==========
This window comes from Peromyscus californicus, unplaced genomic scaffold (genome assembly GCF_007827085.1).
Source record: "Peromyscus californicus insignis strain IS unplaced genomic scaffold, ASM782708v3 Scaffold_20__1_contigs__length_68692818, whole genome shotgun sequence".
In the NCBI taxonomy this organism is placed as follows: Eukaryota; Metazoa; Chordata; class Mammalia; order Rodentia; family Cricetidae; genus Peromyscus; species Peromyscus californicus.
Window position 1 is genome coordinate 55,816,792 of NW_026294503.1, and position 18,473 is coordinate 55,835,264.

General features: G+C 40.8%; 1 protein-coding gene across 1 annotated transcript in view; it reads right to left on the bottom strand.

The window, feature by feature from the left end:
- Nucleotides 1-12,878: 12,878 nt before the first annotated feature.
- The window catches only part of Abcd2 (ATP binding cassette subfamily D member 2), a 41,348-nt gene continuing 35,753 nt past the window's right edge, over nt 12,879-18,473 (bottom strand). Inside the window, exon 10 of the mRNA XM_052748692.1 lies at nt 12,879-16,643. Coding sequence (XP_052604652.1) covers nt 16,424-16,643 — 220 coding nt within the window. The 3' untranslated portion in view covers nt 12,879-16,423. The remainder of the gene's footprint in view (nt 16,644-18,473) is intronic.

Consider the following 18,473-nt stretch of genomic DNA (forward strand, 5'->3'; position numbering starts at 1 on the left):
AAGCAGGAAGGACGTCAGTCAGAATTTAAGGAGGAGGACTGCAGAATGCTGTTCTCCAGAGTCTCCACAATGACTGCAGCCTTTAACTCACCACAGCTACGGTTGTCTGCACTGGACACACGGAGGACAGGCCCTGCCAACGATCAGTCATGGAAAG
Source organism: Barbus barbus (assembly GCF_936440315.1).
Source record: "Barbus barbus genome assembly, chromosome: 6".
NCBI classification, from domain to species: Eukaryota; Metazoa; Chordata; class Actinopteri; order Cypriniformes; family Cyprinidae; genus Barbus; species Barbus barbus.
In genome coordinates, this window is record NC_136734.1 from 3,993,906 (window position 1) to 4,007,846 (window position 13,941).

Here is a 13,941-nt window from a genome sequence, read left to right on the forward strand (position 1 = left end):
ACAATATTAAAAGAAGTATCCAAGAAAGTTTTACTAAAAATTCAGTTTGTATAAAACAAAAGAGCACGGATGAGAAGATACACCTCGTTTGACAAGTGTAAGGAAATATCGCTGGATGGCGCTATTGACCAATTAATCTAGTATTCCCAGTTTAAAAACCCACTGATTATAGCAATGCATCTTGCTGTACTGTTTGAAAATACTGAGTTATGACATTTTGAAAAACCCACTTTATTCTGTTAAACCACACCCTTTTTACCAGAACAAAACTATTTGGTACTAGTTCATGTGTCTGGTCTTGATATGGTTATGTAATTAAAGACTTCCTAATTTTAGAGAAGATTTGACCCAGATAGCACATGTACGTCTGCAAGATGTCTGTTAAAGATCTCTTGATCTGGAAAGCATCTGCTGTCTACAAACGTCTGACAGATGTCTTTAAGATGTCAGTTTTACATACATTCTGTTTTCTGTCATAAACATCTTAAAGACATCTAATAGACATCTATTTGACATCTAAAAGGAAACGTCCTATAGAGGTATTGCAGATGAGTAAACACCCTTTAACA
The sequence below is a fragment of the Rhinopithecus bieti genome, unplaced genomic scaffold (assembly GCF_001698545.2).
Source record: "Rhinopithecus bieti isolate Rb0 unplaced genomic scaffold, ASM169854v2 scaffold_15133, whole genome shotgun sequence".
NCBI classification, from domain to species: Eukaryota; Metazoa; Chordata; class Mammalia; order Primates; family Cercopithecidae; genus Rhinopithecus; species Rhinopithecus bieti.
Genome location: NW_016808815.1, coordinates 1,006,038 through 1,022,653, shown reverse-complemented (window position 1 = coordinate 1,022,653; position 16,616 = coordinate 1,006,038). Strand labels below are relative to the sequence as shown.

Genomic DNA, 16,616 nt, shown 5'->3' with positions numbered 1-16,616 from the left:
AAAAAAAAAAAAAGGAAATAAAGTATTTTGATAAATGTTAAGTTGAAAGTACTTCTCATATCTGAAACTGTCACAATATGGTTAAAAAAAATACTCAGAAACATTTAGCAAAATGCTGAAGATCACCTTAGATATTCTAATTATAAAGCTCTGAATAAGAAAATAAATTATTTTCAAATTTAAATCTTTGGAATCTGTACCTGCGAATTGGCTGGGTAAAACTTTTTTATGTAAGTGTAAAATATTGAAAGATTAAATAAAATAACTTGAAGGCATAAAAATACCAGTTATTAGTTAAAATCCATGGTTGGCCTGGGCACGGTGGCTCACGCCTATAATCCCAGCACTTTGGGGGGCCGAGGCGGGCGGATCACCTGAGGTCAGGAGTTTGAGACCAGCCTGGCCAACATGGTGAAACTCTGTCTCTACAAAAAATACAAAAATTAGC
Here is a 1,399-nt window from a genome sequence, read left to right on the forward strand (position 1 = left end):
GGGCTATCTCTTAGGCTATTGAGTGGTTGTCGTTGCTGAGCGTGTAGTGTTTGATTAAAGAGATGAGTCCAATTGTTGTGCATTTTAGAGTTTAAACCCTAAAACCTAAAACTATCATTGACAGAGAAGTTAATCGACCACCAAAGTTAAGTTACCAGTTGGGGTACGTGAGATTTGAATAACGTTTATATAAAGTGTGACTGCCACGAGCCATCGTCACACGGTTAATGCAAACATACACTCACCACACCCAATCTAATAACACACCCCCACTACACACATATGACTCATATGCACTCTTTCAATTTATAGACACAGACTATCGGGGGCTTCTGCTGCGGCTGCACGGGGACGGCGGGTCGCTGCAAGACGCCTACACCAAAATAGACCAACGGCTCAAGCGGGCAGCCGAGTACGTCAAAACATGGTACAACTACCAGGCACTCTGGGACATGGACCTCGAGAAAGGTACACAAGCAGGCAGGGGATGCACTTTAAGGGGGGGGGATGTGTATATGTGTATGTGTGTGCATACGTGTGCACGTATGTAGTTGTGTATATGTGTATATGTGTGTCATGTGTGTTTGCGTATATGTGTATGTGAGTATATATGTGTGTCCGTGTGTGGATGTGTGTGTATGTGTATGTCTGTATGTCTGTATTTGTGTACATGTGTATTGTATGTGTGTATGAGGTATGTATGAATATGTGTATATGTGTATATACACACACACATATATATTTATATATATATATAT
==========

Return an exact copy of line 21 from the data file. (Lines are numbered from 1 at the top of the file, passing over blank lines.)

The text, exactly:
Genomic DNA, 16,616 nt, shown 5'->3' with positions numbered 1-16,616 from the left: